Like we never have had!
It shines in the dark!
And it looks like your dad!”

I went to the ramparts
High over the town.
I looked! And I saw him!
The GHOST in the CROWN!

He said, “Listen closely,
For everyone’s sake!
They said I was killed
By a venomous snake.
My bruv did the deed!
Not a serpent that hisses!
He wants to be king
And to sleep with my missus!
Tell your uncle from me
He’s a murdering swine!
Or your haircut will look
Like a mad porcupine!”


I’ll be posting these over the next few days, one for each of the five acts of Hamlet. When I’m done I’ll work on some illustrations. Feedback and sharing are very welcome.
Monday, June 29th, 2015 12:42 pm
Right, so two things to start with:

1 - I belong to an all women gym. The steady exercise helps with joint pains, builds up my abs to help with some deteriorating back disks, lowers the severity of cramps and depression fits and does help with my weight. Though the weight is more of a visual one, I have a body that puts on muscle really well, so the scales can actually say that I weigh more than when I started.

2 - I can have a hard time saying no if I get a pushy salesperson.

Now, this doesn't mean I wind up spending money on shit I don't need, but it does mean that when my gym was hosting a woman who sells a makeup/cleanser line - kinda like Avon, or whatever the current in one is - I wound up agreeing to put my name in a draw for a bunch of products just to get her to leave me alone so I could go to work. I didn't win the big basket, but I did win a free consultation.

It was a lot of fun and the woman was really nice. They had some exfoliating creams for like hands and stuff, the kind you just rub until it turns into a putty like mix of cream and dead skin. I find those endlessly fascinating. So I wound up buying some of those to play with and then I wound up buying a facial cleansing thing.

It's like 4 bottles (technically 5, but two interchange, one for 'day' and one for 'night'). And it was fun to use at first. The extra attention to my chin helped with fading some zit scarring and I had a good speed worked up. But, well, for one thing, I am a lazy woman by nature, and this was a lot of extra work. Teh other thing became that I was paying closer attention to my skin. The nature of the products - anti-aging! sun protection! shiny promotion words! - meant that I was starting to focus more on making sure I covered all the areas and such. And you have to do it twice a day, once in the morning, once at night.

I started skipping out on the night routine because I would get so caught up in the computer that it would be bed time when I finally logged off and I just couldn't be bothered to spend the extra minutes staying up to wash my damn face. And I started noticing my wrinkles more. Don't get me wrong, I'm only 34, so I don't really have much, some smile/squint related crows feet and a couple of grooves. But I didn't like that I was automatically checking them for changes while I spent the time messing with all these creams. I was already decided that once the bottles ran out, I was going back to my old routine.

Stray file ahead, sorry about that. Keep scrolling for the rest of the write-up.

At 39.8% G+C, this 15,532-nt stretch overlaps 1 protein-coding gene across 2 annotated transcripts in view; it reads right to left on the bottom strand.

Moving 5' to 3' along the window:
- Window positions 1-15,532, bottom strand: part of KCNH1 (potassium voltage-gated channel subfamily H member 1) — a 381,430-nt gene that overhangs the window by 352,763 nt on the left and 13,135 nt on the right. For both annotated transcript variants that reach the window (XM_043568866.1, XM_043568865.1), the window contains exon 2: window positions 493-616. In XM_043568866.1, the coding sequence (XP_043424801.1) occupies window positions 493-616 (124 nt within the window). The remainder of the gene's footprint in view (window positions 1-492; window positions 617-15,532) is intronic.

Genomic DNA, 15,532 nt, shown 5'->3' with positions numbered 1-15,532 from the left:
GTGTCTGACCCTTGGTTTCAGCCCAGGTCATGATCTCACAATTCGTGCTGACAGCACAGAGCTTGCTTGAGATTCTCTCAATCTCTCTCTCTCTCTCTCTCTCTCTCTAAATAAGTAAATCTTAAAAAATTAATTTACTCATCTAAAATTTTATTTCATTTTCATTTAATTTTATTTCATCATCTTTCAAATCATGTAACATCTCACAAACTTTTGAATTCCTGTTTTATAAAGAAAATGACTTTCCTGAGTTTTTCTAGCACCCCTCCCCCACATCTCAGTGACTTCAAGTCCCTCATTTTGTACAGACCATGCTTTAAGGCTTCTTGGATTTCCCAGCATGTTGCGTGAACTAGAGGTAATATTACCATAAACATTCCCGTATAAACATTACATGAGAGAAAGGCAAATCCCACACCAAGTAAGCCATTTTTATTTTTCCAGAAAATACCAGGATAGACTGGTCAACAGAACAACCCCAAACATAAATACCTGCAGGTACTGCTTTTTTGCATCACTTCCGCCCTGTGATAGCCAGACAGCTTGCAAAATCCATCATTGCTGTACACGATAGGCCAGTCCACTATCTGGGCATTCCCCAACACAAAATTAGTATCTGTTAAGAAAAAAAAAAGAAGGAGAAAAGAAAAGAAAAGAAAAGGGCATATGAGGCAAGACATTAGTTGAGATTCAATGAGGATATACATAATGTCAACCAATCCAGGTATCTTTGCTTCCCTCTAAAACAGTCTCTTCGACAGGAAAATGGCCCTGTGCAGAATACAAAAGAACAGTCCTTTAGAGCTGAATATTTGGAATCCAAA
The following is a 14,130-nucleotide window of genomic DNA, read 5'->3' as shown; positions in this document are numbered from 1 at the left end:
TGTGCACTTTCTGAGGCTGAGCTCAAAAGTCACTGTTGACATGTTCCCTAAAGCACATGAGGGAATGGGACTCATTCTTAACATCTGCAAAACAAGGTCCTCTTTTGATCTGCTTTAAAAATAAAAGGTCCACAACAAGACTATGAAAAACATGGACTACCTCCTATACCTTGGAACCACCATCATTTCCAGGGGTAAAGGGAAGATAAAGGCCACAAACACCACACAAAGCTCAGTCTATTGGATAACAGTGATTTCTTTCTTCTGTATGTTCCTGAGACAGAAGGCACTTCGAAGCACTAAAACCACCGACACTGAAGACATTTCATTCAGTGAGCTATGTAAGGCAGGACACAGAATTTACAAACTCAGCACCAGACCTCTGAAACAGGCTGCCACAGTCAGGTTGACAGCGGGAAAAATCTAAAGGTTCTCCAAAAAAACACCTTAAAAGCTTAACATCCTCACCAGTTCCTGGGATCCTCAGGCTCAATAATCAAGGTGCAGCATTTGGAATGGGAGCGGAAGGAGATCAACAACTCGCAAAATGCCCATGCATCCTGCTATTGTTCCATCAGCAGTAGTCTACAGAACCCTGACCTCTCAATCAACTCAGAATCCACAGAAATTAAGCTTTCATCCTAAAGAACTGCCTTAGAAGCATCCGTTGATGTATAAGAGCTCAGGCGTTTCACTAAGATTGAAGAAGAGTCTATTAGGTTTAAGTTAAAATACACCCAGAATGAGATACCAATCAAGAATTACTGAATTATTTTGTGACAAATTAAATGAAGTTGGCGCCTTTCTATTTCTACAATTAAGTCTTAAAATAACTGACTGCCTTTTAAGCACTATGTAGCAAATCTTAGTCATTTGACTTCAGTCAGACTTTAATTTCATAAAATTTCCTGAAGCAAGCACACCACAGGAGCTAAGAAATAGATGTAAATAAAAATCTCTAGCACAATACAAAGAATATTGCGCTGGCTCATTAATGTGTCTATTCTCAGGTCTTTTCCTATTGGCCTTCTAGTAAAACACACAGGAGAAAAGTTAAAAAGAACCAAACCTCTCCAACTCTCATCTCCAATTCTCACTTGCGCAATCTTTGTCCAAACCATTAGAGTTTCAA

But I got up this morning for my shower and I looked in the mirror. And my skin looked a bit dry and unhappy and then my eyes went straight to the wrinkles and I decided: fuck it. So I went back to my old routine, which is to slap some Noxema on like a face mask and leave it there while I do most of my shower, wash it off after the conditioner and go about my day.

It was a very freeing morning.

I don't like being someone who worries about her wrinkles, or worries about tanning too much from the sun (I walk three miles a day - back and forth - to get to work and then home), I am never going to be the woman who enjoys applying make up or spending time applying tons of products to get a specific look. And I'm okay with this.
Sunday, June 28th, 2015 12:39 pm
Poll #16803 Favorite Harry Potter books
Open to: Registered Users, detailed results viewable to: All, participants: 25


What are your three favorite Harry Potter books

View Answers

Philosopher's Stone
11 (44.0%)

Chamber of Secrets
5 (20.0%)

Prisoner of Azkaban
18 (72.0%)

Goblet of Fire
12 (48.0%)

Order of the Phoenix
13 (52.0%)

Half-Blood Prince
9 (36.0%)

Deathly Hallows
7 (28.0%)

What are your two least favorite Harry Potter books?

View Answers

Philosopher's Stone
6 (24.0%)

Chamber of Secrets
10 (40.0%)

Prisoner of Azkaban
2 (8.0%)

Goblet of Fire
6 (24.0%)

Order of the Phoenix
8 (32.0%)

Half-Blood Prince
6 (24.0%)

Deathly Hallows
12 (48.0%)

Tags:
Sunday, June 28th, 2015 11:49 am
In an effort to start reading again, I am once again rereading the Harry Potter series. This must be at least my fifth, maybe even my sixth or seventh time reading them, and I am currently up to Prisoner of Azkaban.